Guidance Document
Compressed Gases
[This is a brief and general summary. Read the full MSDS for more details before handling.]

Introduction: Compressed gases pose physical hazards from the contents under pressure and heavy,
awkward cylinders themselves. Remember that chemical hazards may also be present. Some gases are
toxic, flammable, pyrophoric, or corrosive. Liquefied compressed gases (cryogenic liquids) are discussed
elsewhere. Become familiar with all the hazards by reading the MSDS for each type of gas being used.

High Pressure: All cylinders of compressed gases are hazardous because of the high pressure stored
inside. A sudden release of pressure can cause injury from the escaping gas, a propelled cylinder or
other objects nearby.

Asphyxiation: Simple asphyxiation is the primary hazard with inert gases. Being odorless and colorless,
they can escape undetected to reduce oxygen concentration below life-sustaining level.

Fire and Explosion: Fire and explosion are the primary hazards associated with flammable gases, oxygen
and other oxidizing gases. Flammable gases can be ignited by heat, flame, hot object or static
electricity. Oxygen by itself does not burn, but it will support or accelerate combustion of flammable
materials. Some materials that are nonflammable under normal conditions may burn if oxygen is

Chemical Burns: Corrosive gases can chemically attack various materials including some fire resistant
clothing. Some gases are more corrosive in the presence of water. Corrosive gases can cause rapid
destruction of skin and other tissues.

Chemical Poisoning: Poisoning is the primary hazard with toxic gases. Very small concentrations of some
toxic gases can cause serious poisoning. Some symptoms of exposure may be delayed.

Cold "Burns": Rapidly escaping gas from a cylinder can cause destruction freezing of tissues.

Weight of the Cylinder: A full size cylinder may weigh 150 lb or more. Moving such a mass manually
may injure your back or muscles. Dropping or dragging a cylinder could cause serious injury.

Use Guidelines
1. Use the appropriate regulator. Regulators are specific to the gas involved. Do not attempt to
adapt or modify a regulator to make it fit a cylinder. Regulators are designed to fit specific
cylinder valves to prevent improper use. Contact department technician, the gas supplier or
EHS with any questions.
2. Attach the closed regulator to the cylinder. Do not open the main cylinder valve unless the
regulator is completely closed.
3. When possible use flammable and reactive gases in a fume hood. Certain gases (highly toxic,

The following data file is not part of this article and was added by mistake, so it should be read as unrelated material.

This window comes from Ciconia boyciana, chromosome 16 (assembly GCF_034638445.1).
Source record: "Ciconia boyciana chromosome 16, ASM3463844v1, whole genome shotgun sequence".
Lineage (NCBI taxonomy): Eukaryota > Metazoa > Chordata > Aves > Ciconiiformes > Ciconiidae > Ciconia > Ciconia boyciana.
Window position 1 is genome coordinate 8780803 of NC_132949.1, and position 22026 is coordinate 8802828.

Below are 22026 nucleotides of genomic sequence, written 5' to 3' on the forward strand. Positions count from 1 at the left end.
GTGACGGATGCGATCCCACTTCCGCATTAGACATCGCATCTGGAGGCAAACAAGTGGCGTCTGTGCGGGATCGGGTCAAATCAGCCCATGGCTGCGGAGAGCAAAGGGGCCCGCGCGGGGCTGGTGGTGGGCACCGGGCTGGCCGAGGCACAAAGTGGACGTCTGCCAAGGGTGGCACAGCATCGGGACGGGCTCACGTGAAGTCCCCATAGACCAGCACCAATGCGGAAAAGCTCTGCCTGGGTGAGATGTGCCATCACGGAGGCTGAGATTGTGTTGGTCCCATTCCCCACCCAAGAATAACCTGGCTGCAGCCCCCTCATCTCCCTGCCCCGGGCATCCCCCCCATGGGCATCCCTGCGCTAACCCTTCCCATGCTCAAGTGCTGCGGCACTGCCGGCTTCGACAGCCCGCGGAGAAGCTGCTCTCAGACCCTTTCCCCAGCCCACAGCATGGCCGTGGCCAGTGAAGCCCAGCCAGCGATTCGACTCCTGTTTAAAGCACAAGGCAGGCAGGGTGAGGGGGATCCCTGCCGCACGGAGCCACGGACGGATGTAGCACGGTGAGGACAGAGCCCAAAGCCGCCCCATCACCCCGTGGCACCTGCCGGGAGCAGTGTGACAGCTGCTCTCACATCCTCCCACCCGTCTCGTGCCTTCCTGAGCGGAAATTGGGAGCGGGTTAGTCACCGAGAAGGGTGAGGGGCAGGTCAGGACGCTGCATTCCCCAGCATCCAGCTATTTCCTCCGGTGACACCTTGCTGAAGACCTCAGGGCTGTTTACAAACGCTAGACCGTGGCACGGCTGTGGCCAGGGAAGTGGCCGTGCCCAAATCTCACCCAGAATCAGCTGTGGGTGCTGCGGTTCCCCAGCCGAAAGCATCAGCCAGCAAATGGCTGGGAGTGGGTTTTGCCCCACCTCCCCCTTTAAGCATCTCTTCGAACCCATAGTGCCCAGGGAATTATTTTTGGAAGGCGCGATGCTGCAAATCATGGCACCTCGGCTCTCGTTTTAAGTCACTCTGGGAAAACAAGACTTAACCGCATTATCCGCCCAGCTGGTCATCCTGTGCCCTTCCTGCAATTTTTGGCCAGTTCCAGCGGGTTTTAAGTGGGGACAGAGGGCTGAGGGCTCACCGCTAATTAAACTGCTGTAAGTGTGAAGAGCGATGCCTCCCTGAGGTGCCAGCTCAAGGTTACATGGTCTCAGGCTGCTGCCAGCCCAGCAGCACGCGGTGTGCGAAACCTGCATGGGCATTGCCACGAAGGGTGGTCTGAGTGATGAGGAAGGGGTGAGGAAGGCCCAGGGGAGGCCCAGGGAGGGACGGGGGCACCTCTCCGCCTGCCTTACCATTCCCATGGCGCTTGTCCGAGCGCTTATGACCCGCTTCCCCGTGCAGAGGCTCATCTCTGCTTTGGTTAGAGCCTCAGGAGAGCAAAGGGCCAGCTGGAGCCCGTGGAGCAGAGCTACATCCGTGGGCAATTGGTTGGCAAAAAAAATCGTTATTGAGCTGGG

pyrophoric) must always be stored and used in a special enclosure. Contact EHS for more
4. Frequently inspect regulators, relief devices, valves, connections, transfer hoses and lines for
5. Never use a cylinder that cannot be identified. Always read the label on the cylinder. Do not
rely on color to identify the contents.
6. Do not use oil or grease on any component of an oxidizing gas because fire or explosion could
7. Do not transfer gases from one cylinder to another.
8. Locate cylinders so that the main valve is always accessible.
9. Close the main cylinder valve and release regulator pressure whenever the cylinder is not in use.
10. Remove regulators from cylinders that are not in use. Attach the safety cap to protect the valve.
Storage Guidelines

1. Secure cylinders with chain or strap, empty or full, to a wall, bench or other fixed
support. Cylinders should be secured individually.
2. Store oxygen and other oxidizing gases away from flammable and combustible materials.
3. Keep the number of cylinders in a lab to a minimum to reduce fire and toxicity hazard and to
comply with building code requirements.
4. To transport a cylinder, close valve, remove regulator, attach safety cap. Strap or chain the
cylinder to a cylinder cart. Do not drop, roll, drag or slide a cylinder.
5. Mark empty cylinder and return to storage are for pickup by the vendor. Store empties separate
from full cylinders.
6. Use only wrenches or other tools supplied by the cylinder supplier to open a valve. Open valves

Lecture Bottles
· Do not buy lecture bottles from vendors who do not have a return policy.
· If this is not possible, plan to use all of the contents in a practical time frame.
· Do not store unneeded lecture bottles for some possible future use. Submit to EHS for
disposal. Old lecture bottles pose a significant hazard to lab personnel and equipment.
· Follow all safety recommendations of the supplier.
· Use only recommended valving, regulators, transfer tubing.
· Never refill a lecture bottle.
· When the lecture bottle is empty, mark it as such with an indelible marker. Keep in mind that
some bottles are still hazardous when “empty.” Submit empties to EHS for disposal.